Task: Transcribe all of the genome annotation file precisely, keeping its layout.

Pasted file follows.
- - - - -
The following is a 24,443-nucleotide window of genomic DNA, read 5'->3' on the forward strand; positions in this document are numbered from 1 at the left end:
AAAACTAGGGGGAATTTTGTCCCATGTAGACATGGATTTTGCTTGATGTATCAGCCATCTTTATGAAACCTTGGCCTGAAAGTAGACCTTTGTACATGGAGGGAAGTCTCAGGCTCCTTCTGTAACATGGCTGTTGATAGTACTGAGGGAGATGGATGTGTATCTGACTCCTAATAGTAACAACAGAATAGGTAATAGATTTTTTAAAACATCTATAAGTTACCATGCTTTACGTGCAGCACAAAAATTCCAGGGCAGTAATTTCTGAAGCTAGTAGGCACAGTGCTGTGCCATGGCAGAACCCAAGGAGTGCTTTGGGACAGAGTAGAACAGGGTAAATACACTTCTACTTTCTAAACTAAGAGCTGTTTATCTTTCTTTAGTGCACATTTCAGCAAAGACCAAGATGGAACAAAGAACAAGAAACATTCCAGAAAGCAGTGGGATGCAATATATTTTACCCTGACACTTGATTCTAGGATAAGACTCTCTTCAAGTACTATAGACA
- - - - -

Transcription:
The following is a 24,443-nucleotide window of genomic DNA, read 5'->3' on the forward strand; positions in this document are numbered from 1 at the left end:
AAAACTAGGGGGAATTTTGTCCCATGTAGACATGGATTTTGCTTGATGTATCAGCCATCTTTATGAAACCTTGGCCTGAAAGTAGACCTTTGTACATGGAGGGAAGTCTCAGGCTCCTTCTGTAACATGGCTGTTGATAGTACTGAGGGAGATGGATGTGTATCTGACTCCTAATAGTAACAACAGAATAGGTAATAGATTTTTTAAAACATCTATAAGTTACCATGCTTTACGTGCAGCACAAAAATTCCAGGGCAGTAATTTCTGAAGCTAGTAGGCACAGTGCTGTGCCATGGCAGAACCCAAGGAGTGCTTTGGGACAGAGTAGAACAGGGTAAATACACTTCTACTTTCTAAACTAAGAGCTGTTTATCTTTCTTTAGTGCACATTTCAGCAAAGACCAAGATGGAACAAAGAACAAGAAACATTCCAGAAAGCAGTGGGATGCAATATATTTTACCCTGACACTTGATTCTAGGATAAGACTCTCTTCAAGTACTATAGACA